Corresponding author: Helen Morgan Parmett; e-mail: morga429@umn.eduCommunication, Culture & Critique 5 (2012) 171190 2012 International Communication Association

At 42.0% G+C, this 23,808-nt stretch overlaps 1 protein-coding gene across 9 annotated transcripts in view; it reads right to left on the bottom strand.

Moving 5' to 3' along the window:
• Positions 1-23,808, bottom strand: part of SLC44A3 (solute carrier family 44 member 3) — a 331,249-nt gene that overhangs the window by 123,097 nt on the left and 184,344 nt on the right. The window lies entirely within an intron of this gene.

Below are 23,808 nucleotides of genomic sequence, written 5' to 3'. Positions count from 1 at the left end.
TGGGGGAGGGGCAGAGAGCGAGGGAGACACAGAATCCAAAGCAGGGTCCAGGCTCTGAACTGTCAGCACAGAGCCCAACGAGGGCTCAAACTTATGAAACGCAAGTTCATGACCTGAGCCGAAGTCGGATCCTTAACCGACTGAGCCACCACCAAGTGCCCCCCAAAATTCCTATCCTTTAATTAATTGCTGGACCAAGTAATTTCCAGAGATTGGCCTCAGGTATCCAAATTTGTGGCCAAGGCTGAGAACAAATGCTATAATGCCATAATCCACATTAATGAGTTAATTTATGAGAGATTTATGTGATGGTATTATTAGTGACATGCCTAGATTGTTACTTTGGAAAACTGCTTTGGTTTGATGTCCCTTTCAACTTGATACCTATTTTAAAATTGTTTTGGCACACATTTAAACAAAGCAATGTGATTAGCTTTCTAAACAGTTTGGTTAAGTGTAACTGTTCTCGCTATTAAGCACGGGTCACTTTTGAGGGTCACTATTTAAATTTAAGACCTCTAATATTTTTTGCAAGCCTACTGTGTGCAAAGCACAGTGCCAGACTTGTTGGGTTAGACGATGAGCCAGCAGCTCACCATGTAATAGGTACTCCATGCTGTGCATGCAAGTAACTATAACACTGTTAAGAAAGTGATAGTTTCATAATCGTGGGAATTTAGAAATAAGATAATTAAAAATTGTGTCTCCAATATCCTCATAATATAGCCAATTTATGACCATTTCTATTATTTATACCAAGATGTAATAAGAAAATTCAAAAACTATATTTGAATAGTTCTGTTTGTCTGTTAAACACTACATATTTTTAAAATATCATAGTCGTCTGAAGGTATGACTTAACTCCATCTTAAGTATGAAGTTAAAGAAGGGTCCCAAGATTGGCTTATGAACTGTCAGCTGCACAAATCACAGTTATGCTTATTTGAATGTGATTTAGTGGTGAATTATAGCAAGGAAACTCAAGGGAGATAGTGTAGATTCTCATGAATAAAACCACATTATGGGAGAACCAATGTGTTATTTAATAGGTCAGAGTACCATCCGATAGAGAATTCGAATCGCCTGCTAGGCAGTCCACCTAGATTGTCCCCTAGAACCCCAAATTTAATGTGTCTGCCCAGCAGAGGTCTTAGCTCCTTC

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import of a discourse of community in the current conjuncture is precisely its ability to speak to these tensions between a kind of government through community (Rose, 1999) and what is increasingly being referred to in philosophical and political debates as the common. Despite its recent uptake in a range of scholarship, discussions around the common infrequently reference Jean-Luc Nancy, though his writings on being-incommon and community emerged in conjunction with the autonomist Marxists who are more commonly associated with thinking through the common. Antonio Negri emerges as perhaps the most well known among the autonomists, but his approach to the common and to community is quite different than Nancys. For both thinkers, the common is an ontological category that grapples with the collective potentiality of singularities and problematizes philosophical and political conceptions of community. Both aim to think of how to understand difference and being together in common beyond its capture, governmentalization, or sublation. Yet, the alternatives that each poses differ, and, thus, they offer different critiques of community and pose different ontological frameworks for thinking about the collective potentiality of the common and how such potentiality might be actualized. In this essay, I put Negri and Nancy into conversation to draw out the tensions between their categories of the common, including their differing conceptions of immanence and alterity, death and poverty, work and production, love, and the people and multitude. In thinking through the tensions between these two thinkers, I argue that the common emerges as a complex and multifaceted category for understanding how collective potentialities emerge and can be actualized. Further, the juxtaposition of the two thinkers conceptions of the common provides a critique of community at the current conjuncture and of alternatives to its capture and governmentalization. I contend juxtaposing Negris and Nancys ontologies of the common complicates what the common can be. Ultimately, I argue for a refusal to choose between the two thinkers, suggesting the necessity of thinking the common kairologically.Governmentalizing community